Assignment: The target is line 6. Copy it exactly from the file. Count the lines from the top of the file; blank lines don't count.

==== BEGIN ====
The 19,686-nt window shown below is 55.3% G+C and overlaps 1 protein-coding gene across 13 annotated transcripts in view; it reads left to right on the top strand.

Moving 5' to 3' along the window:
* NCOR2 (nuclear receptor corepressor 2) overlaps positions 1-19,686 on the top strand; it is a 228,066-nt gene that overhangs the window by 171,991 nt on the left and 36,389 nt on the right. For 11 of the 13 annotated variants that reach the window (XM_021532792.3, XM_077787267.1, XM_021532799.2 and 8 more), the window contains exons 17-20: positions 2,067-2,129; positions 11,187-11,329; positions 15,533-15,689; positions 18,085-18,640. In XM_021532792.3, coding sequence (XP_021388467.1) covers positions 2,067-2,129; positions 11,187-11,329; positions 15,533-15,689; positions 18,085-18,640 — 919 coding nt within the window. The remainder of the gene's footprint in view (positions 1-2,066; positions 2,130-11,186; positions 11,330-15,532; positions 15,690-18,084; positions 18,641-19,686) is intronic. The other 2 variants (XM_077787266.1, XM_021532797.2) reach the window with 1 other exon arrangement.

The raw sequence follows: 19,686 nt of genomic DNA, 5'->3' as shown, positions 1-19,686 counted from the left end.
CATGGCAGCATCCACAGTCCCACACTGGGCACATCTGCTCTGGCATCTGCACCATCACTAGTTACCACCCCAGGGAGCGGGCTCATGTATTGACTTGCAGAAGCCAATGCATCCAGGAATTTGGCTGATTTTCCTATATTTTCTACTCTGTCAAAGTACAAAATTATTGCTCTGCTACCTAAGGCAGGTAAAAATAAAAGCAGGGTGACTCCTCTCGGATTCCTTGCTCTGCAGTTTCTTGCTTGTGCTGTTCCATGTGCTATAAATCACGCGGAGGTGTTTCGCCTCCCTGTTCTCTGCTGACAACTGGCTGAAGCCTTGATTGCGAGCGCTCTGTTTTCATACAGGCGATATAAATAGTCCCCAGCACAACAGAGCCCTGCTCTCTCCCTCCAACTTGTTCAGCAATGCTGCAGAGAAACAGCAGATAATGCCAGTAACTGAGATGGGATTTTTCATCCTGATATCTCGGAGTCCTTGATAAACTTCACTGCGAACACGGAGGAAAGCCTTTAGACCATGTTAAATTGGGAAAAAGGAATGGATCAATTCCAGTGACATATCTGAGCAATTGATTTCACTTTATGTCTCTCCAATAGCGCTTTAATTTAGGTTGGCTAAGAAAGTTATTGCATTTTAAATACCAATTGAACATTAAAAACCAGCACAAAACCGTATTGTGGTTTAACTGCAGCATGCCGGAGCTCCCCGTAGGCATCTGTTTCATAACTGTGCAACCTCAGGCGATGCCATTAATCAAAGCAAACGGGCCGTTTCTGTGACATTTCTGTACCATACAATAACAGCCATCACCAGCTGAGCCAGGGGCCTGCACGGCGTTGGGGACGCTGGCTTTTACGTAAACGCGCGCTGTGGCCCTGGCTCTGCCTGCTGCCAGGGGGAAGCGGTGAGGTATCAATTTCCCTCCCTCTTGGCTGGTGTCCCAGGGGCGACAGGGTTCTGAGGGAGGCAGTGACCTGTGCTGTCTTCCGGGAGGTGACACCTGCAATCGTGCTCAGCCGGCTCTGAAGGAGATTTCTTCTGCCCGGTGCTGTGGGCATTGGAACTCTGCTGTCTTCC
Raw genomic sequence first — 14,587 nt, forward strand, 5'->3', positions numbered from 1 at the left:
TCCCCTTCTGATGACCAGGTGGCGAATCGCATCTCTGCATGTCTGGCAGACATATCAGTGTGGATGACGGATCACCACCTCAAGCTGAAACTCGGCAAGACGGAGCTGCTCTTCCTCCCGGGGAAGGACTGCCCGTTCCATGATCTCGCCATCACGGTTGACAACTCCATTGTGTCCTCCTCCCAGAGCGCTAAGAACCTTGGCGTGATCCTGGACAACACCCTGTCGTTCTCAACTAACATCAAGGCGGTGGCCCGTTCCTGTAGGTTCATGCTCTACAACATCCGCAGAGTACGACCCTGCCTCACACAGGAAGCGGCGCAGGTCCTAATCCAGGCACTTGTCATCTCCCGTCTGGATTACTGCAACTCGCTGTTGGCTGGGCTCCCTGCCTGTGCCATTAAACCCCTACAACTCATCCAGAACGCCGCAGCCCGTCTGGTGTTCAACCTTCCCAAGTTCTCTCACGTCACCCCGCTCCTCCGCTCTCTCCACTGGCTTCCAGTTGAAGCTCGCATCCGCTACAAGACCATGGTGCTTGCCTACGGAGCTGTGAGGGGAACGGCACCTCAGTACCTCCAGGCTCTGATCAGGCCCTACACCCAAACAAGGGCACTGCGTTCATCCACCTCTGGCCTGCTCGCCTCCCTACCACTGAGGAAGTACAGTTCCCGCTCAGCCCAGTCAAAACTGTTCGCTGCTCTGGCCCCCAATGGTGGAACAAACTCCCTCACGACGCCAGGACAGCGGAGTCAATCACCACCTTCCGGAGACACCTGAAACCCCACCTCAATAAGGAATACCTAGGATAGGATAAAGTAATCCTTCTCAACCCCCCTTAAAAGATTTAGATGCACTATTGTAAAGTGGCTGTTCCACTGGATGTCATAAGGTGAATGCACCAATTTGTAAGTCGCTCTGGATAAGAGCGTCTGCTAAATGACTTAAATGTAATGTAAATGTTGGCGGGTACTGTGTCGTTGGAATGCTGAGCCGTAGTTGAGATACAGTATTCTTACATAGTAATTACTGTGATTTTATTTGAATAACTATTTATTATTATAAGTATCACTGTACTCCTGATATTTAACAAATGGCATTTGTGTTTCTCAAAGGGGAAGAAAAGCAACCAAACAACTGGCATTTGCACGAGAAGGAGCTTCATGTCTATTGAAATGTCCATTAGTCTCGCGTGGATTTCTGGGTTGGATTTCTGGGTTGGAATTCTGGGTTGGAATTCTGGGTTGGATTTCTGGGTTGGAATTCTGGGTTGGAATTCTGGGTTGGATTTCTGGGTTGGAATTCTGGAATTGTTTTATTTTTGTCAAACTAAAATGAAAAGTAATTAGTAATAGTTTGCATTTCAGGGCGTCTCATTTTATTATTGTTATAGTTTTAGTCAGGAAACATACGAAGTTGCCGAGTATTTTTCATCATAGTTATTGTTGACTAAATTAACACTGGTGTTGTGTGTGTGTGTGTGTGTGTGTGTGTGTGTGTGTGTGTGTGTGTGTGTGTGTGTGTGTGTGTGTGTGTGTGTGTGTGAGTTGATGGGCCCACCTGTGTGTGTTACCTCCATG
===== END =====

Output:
Raw genomic sequence first — 14,587 nt, forward strand, 5'->3', positions numbered from 1 at the left: